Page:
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Cyprus businesses willing to shoulder the cost of time-off for vaccinations

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A decree by the Cypriot government dictating that all businesses give their employees additional annual leave for vaccinations increases costs for businesses, but many are willing to accept these expenses if they lead to an end to the pandemic crisis.

The recently introduced government decree stipulates that any employee, whether they are in the public or private sector, are allowed to be absent from their workplace during the entirety of the day of their planned vaccination appointment without this being deducted from their annual leave.

If the vaccine taken by the employee is administered in two doses then that employee is allowed to be absent from their workplace on both of those dates.

Moreover, if a parent or legal guardian needs to take their minors to their own vaccination appointments, then they can be absent from work on those days as well.

This follows the opening of the vaccination portal for minors aged 16 to 17 on June 30.

“Of course, this is a decree that has a certain financial cost to private businesses, but the cost on those businesses and the economy in general will be much more severe if this situation continues,” the president of the Cyprus Retail Association Marios Antoniou told the Cyprus Mail, explaining that ongoing pandemic can harm businesses more than the one-off cost of additional annual leave.

Antoniou told the Cyprus Mail that some companies have calculated the cost of this decree and it is far from negligible. Despite this fact, they have not used it to discourage people from going to get vaccinated during the work week.

“One private  business with a large employee pool of around two thousand people has estimated the cost of this measure at around €185,000,” Antoniou said.

“This is not only due to them losing the staff on that day, but also from the overtime required on those days so that their colleagues make up for the loss in productivity,” he added.

“However, I have not received any complaints about this measure and businesses understand that it is to their benefit and that it will help them in the long term if the economy is not further damaged by the pandemic,” Antoniou concluded.

The situation is equally nuanced from the perspective of recruitment companies, an industry inherently tapped into the job marketplace and frequently the recipient of employee feedback on such issues.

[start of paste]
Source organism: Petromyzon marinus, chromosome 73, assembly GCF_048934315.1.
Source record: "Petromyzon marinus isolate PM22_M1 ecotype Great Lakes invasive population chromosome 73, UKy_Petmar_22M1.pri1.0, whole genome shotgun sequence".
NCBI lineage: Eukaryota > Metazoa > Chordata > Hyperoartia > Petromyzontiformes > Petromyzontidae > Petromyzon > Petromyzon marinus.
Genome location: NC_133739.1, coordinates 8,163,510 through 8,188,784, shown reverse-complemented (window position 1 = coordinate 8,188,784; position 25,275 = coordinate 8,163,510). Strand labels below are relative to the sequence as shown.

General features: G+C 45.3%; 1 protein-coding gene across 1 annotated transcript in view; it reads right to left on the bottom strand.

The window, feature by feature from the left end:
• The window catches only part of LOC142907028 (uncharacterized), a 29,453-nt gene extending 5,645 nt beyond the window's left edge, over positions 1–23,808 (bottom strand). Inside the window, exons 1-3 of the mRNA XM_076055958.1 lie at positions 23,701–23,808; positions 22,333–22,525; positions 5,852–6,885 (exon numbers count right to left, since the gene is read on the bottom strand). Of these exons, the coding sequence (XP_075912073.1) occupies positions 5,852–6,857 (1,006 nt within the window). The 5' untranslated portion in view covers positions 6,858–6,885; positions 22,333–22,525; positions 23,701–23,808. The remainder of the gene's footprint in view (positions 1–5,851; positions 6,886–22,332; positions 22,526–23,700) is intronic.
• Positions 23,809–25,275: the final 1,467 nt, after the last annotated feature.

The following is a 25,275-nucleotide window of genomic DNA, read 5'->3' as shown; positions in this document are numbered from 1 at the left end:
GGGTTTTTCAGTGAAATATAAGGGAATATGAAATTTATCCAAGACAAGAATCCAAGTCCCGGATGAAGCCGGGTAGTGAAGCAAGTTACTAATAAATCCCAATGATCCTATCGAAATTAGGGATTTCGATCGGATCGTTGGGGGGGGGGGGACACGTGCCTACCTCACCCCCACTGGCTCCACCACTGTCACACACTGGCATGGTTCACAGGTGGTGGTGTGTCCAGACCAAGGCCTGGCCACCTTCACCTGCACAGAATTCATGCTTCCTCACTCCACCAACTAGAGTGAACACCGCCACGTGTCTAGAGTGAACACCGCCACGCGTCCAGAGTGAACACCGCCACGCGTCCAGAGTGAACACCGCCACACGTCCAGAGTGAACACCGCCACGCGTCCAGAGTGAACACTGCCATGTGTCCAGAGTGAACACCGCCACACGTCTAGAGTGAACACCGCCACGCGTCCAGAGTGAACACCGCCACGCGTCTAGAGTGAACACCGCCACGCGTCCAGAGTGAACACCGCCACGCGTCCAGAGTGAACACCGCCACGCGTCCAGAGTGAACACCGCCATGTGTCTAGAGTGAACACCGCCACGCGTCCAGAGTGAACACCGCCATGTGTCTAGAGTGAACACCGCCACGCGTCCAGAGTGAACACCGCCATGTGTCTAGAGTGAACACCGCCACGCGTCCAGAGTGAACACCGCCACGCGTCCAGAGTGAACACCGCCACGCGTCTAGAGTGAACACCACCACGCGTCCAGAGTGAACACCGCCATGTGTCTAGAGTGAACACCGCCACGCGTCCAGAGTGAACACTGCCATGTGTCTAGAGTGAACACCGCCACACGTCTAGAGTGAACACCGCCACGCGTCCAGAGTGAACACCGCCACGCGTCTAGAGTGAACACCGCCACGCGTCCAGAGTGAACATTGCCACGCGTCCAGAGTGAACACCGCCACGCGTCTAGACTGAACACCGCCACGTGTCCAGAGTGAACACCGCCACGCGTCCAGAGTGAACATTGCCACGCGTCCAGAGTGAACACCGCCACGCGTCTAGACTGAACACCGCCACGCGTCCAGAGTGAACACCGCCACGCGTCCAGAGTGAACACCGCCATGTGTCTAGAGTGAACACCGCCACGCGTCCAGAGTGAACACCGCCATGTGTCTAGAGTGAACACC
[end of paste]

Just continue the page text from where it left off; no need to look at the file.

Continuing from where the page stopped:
“I think at the moment the overriding feeling is one of confusion when we talk to a lot of employers, mainly in terms of what the employers and employees are entitled and how official this is,” StaffMatters Recruitment Specialists owner Tony Papadopoulos told the Cyprus Mail.

“There are a lot of mixed feelings about it although some encourage it so that we can get out of this situation as a country,” Papadopoulos added.

Papadopoulos explained that other employers are a bit more apprehensive about such a measure.

“There is uncertainty as to whether this will have the desired effect because it doesn’t do anything to address the hesitations of those who have yet to receive the vaccine,” Papadopoulos said.

“I think the jury’s still out but we’ll see how it affects the companies financially as we move forward,” he added.

Stefanos Koursaris, the secretary general of the small shopkeepers’ association Povek said that they view such measures in a positive way.

“We are in favour of incentivising people to get vaccinated,” Koursaris said.

“Provided that these incentivising measures are positive and encouraging, not punitive,” he added.

From a business perspective, this measure has also been seen in a positive light.

“Of course I am in favour of such a measure and it is the least I can do to solve this problem,” the owner of Molly Malone’s restaurant Theodosis Theodosiou told the Cyprus Mail.

“If this is an issue for any business then they shouldn’t be open,” Theodosiou added, explaining that it is crucial for businesses like his own to be as safe as possible for any patrons visiting the premises.

“We have a big responsibility on our shoulders to do the right thing,” Theodosiou stated.

“It’s not only about getting Covid-19, it’s also about not giving it to other people and many businesses don’t realise that this is our duty,” he concluded.

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